I think I might be able to rustle up Alex’s adaptation and post it at some point. It was really truly deftly done; beyond the script, his staging was clever and effective. Midway through my story, the witch returns, riding in a conjured carriage pulled by a conjured horse. On stage, the actors BECAME THE CARRIAGE, forming its boxy shape with arched backs, swiveling to open its doors as the witch emerged, and then—at the snap of her fingers—dissolving and scattering like dragonflies. Teenagers in T-shirts. It was as breathtaking and convincingly magical as any effect from ILM.

You know, of course, about adaptations of books into movies and TV shows.

There is often, accompanying their announcement, a sense of ascension—as if the adaptation is a final crowning achievement, one that is naturally, ideally, hopefully part of every book’s journey. From idea to manuscript to publication to paperback to adaptation—the great chain of commercial and artistic validation! The circle of narrative life.

This is all wrong.

There are so many ways a book can be in the world, so many things it can become. A meal. A play performed once and only once by a crew of irrepressible young actors! To imagine that every book must become a Netflix show doesn’t imagine enough, and, frankly, it serves Netflix far more than it serves readers, or writers, or witches.

Jason Shiga’s comic Bookhunter, free to read online, is one of my all-time favorites. Fans of Mr. Penumbra’s 24-Hour Bookstore and/or library special collections and/or locked room mysteries will find much to enjoy. It is SO nerdy. I’m laughing just thinking about it.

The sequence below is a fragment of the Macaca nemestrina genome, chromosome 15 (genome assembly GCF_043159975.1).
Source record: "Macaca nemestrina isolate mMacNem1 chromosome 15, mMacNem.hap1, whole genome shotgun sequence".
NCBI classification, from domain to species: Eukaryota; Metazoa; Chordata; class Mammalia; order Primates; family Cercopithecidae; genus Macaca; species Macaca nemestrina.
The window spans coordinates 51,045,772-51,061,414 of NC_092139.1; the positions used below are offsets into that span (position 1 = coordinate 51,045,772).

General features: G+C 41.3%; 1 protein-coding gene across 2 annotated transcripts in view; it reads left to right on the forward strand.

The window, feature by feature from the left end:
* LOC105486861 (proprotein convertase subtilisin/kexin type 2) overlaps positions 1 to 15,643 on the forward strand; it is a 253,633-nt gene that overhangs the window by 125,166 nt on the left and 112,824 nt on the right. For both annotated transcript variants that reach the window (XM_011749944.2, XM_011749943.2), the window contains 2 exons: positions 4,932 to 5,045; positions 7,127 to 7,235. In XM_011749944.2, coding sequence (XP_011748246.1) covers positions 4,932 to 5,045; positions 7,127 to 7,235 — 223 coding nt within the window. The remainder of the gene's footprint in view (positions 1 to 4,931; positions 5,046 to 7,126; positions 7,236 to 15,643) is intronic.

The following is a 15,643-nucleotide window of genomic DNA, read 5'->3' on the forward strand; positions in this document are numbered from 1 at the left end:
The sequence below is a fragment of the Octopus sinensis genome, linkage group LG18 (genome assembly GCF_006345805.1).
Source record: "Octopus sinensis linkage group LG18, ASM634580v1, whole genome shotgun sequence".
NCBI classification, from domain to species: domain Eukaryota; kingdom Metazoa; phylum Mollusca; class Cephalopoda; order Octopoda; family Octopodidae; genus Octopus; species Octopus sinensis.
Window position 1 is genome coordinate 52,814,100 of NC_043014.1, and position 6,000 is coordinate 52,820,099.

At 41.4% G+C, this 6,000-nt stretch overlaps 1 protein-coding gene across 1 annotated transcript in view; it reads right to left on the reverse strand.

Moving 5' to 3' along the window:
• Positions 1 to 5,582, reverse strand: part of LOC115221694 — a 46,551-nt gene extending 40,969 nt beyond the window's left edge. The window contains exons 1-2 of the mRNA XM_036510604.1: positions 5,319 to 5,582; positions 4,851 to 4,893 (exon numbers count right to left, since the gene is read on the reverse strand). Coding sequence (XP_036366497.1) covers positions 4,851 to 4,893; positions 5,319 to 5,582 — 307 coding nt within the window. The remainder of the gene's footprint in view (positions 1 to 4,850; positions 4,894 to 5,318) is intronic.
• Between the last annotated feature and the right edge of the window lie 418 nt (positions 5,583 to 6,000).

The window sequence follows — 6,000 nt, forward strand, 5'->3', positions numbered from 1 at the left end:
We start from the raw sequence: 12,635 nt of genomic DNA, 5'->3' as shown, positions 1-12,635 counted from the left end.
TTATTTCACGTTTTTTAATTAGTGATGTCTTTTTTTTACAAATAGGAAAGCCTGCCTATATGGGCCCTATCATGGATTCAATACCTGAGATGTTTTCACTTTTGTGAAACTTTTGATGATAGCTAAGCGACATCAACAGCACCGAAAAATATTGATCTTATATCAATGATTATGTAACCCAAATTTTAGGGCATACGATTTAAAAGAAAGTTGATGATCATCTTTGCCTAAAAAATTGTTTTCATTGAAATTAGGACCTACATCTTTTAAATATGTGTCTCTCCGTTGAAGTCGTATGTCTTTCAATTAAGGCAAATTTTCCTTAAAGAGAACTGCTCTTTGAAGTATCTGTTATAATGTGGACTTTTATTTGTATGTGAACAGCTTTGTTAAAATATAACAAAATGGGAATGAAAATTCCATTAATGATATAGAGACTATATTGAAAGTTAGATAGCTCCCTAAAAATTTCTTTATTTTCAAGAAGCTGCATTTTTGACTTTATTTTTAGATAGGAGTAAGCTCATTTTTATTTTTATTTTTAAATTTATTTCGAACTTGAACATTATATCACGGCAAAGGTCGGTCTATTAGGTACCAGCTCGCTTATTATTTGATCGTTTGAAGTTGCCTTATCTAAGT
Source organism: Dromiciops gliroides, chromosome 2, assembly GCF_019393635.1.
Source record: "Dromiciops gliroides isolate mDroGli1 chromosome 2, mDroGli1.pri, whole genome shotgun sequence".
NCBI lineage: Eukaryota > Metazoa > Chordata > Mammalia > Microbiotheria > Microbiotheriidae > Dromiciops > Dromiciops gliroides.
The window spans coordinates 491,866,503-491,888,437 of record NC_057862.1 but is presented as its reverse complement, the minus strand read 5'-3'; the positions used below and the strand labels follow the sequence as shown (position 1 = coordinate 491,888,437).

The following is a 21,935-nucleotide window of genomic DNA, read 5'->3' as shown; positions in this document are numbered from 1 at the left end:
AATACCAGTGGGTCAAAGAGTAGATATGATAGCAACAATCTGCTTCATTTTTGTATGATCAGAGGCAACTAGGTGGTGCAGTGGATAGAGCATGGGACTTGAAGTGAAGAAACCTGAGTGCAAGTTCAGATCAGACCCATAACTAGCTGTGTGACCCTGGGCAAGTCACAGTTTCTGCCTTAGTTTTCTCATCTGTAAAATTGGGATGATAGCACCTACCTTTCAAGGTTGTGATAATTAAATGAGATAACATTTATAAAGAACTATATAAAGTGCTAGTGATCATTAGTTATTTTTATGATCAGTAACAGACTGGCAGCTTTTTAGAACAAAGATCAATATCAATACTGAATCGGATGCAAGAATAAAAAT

(I have a print edition of Bookhunter that I bought from Jason at a zine fest years ago. One hot day, I was carrying it under my arm, and it absorbed a crescent of sweat that has left its pages wrinkled to this day. That’s a little bit gross, but… isn’t it also a little bit great?)

I am generally dismissive of all-caps creative advice, but this particular exhortation is extremely correct. You must publish the small thing.

Hong Kong, add oil!

Design for a Stage Set #3

Eugène Cicéri, Design for a Stage Set, 1830–90

A record can play in an empty room; a Netflix show can stream while its presumed viewers are otherwise absorbed by their phones. Words, however, cannot do anything without a reader. This is the great consolation, and the great confidence, of writing: that these words I’m typing (now) are being reanimated in a living mind (now).

I know the close third person of free indirect style is the Fanciest and Most Advanced Way to Write Fiction, but I’ll never be able to give up “you” and “I” because they are, for me, the deep magic—so deep it’s still sometimes shocking. How can you and I be so present together right now? Is this really something a universe should permit? I don’t know, but somehow, here we are!


August 2019, Oakland